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Ultrafast all-optical coherent control of single silicon vacancy colour centres in diamond

Nature Communications volume 7, Article number: 13512 (2016) | Download Citation

Abstract

Complete control of the state of a quantum bit (qubit) is a fundamental requirement for any quantum information processing (QIP) system. In this context, all-optical control techniques offer the advantage of a well-localized and potentially ultrafast manipulation of individual qubits in multi-qubit systems. Recently, the negatively charged silicon vacancy centre (SiV) in diamond has emerged as a novel promising system for QIP due to its superior spectral properties and advantageous electronic structure, offering an optically accessible Λ-type level system with large orbital splittings. Here, we report on all-optical resonant as well as Raman-based coherent control of a single SiV using ultrafast pulses as short as 1 ps, significantly faster than the centre’s phonon-limited ground state coherence time of about 40 ns. These measurements prove the accessibility of a complete set of single-qubit operations relying solely on optical fields and pave the way for high-speed QIP applications using SiV centres.

Introduction

To manipulate the internal state of a qubit all-optical coherent control techniques are highly desirable for reasons such as high spatial resolution that allows precise control in multi-qubit systems and high-speed manipulation using ultrafast optical pulses. Ultrafast optical manipulation, on the other hand, implies broadband laser pulses and requires selected electronic systems: While even optical sub-cycle control1, that is, control over time scales shorter than the qubit frequency splitting, is feasible using a single ultrafast optical pulse spanning, for example, two optical transitions in a Λ or V-type configuration, attention has to be paid to avoid cross-excitations of unwanted optical transitions due to the large spectral width of the pulse. Therefore these techniques require qubits with isolated electronic levels or large electronic level splittings. For solid state qubits, which are advantageous due to their good scalability, ultrafast optical control has for example, been demonstrated in semiconductor quantum dots2, as well as the nitrogen vacancy centre (NV) in diamond3. However, both systems rely on the application of an additional field to split electronic levels and to realize an optically accessible level scheme. To create an optically addressable Λ-scheme in quantum dots, charged quantum dots in strong magnetic fields have to be used4 and typical electron spin coherence times are on the order of one nanosecond5,6 without employing nuclear field locking techniques or spin echo sequences. Moreover, optical control of the NV relies on the presence of a strain or electric field which lifts the orbital degeneracy in the excited state to create a V-type level configuration3.

As qubits we here consider confined spin impurities in a spin-free diamond host lattice, known as colour centres. They have proven to be promising systems for QIP, as well as sensing applications, with the negatively charged nitrogen vacancy centre (NV) being the most prominent example7,8. Over the past couple of years the SiV emerged as a steadily growing competitor to the NV due to its superior spectral properties such as intense, narrow zero phonon line emission at ambient and cryogenic temperatures as well as small Huang–Rhys factors down to S=0.08 (refs 9, 10). The SiV features a unique molecular structure with an interstitial silicon atom in between two unoccupied carbon sites. The resulting inversion symmetry of this split-vacancy configuration is responsible for the high spectral stability of the SiV by suppressing first-order Stark shifts and thus allows for the generation of indistinguishable photons from separate SiV centres11. In previous studies12,13, the electronic structure of the defect has been investigated in great detail revealing an S= system. Due to a strong spin orbit coupling12, the centre features twofold orbitally split and spin degenerate ground and excited states at zero magnetic field (Fig. 1a) leading to the characteristic four-line fine structure in the zero phonon line emission spectrum at 737 nm (Fig. 1b). These orbital states can be used to construct an SiV based qubit even without the need of an external magnetic field and the large splitting of δg/2π=48 GHz in the ground and δe/2π=259 GHz in the excited state allows for ultrafast optical coherent control. Previous studies determined the ground state spin coherence time of the centre to be on the order of =35–45 ns (refs 14, 15). This coherence time is limited by the orbital coherence time =35 ns (ref. 15), which results from a single-phonon vibronic process causing transitions between the orbital components of the ground state manifold16. Hence, by eliminating these processes in future devices coherence times can be further extended. This can be achieved by either cooling the samples below 1 K or by manipulating the phononic environment of the centre using phononic nanostructures16. The rapid development of nanofabrication17,18 and growth techniques19 potentially allows for the fabrication of diamond based phononic band gap materials20 or small nanodiamonds to suppress ground state thermalization. As a result, coherence times in the millisecond range seem feasible as the pure spin relaxation time has been determined to be =2.4 ms (ref. 15).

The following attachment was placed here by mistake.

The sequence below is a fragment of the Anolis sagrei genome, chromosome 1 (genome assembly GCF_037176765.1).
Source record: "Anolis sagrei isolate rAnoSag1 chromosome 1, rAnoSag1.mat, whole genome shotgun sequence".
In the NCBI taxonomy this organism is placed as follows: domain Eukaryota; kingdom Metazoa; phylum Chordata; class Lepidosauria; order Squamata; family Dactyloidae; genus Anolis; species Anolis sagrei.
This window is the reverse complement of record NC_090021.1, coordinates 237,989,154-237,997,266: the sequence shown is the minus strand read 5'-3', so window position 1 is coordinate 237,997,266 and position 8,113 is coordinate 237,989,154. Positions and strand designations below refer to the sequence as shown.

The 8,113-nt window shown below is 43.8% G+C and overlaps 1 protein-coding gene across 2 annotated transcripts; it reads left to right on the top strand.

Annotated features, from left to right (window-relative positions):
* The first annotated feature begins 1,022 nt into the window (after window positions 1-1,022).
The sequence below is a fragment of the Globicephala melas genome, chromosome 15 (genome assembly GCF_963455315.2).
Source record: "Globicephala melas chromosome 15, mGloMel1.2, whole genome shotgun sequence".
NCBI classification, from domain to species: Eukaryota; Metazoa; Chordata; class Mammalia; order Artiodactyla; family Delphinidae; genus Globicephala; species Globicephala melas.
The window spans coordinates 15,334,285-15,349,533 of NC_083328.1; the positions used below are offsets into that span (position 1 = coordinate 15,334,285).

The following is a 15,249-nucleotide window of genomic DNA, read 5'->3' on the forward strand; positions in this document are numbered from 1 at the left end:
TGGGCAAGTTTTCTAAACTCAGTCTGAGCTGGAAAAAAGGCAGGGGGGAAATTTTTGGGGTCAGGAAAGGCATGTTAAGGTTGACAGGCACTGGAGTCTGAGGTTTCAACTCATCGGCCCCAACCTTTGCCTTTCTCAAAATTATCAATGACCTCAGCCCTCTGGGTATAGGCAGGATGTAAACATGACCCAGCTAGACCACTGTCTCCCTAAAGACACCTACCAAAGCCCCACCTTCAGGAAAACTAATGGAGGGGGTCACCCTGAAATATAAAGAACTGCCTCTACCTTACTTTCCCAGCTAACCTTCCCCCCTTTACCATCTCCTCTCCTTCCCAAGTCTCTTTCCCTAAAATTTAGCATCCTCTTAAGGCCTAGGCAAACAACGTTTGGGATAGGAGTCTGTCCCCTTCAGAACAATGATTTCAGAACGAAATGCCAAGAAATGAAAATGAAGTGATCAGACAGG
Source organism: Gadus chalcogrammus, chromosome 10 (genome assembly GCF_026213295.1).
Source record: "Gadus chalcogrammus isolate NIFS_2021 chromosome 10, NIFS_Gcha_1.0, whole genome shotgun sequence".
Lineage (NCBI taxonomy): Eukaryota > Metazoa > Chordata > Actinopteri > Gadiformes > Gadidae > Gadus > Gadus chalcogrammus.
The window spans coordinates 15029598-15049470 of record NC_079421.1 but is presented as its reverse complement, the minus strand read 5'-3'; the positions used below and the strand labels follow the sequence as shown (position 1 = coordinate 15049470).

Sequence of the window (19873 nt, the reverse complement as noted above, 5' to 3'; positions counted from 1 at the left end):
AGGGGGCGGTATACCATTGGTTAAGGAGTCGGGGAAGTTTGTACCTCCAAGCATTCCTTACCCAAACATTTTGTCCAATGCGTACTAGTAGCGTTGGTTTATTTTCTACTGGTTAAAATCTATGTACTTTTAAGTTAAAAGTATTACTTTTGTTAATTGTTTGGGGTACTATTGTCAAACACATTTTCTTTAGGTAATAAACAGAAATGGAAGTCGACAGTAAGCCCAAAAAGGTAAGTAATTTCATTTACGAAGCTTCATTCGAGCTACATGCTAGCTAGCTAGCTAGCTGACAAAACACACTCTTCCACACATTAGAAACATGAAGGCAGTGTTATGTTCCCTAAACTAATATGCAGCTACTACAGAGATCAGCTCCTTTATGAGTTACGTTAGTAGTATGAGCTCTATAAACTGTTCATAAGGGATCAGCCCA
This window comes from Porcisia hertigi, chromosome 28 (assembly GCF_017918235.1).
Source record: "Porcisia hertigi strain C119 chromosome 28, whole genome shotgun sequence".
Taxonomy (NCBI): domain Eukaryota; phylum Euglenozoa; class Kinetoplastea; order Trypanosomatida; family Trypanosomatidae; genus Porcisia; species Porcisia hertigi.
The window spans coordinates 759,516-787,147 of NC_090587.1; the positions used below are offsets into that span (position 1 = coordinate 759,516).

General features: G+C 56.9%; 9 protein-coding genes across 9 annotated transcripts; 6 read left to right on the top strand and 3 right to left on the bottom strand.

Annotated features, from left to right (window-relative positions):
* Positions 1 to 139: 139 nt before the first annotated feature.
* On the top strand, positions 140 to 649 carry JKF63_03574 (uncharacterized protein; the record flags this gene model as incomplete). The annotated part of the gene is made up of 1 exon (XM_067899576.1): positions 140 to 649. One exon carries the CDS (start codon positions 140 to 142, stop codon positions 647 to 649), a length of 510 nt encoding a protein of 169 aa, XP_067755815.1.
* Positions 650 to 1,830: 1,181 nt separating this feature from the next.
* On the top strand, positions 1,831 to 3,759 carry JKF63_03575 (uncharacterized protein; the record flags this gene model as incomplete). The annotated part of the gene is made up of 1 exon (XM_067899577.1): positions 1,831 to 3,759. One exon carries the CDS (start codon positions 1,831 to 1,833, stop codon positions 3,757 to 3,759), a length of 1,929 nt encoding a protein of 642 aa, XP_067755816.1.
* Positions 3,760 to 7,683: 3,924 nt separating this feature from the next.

Figure 1: Spectrum and Electronic Structure of the SiV.
Figure 1

(a) Electronic level scheme of the SiV at zero magnetic field consisting of an orbitally split but spin degenerate ground and excited state doublet. Large level splittings of 48 GHz in the ground and 259 GHz in the excited state, mainly caused by spin orbit coupling, are characteristic for the SiV and render the system ideal for manipulation using broadband laser pulses. (b) Photoluminescence spectrum of the four zero phonon line transitions of the SiV centre used throughout this study. The spectrum is obtained under non-resonant excitation at λex=690 nm and at 4 K. The values of the spectral splitting between transitions A and B as well as A and C increase for higher crystal strain and, in this case, indicate an unstrained centre.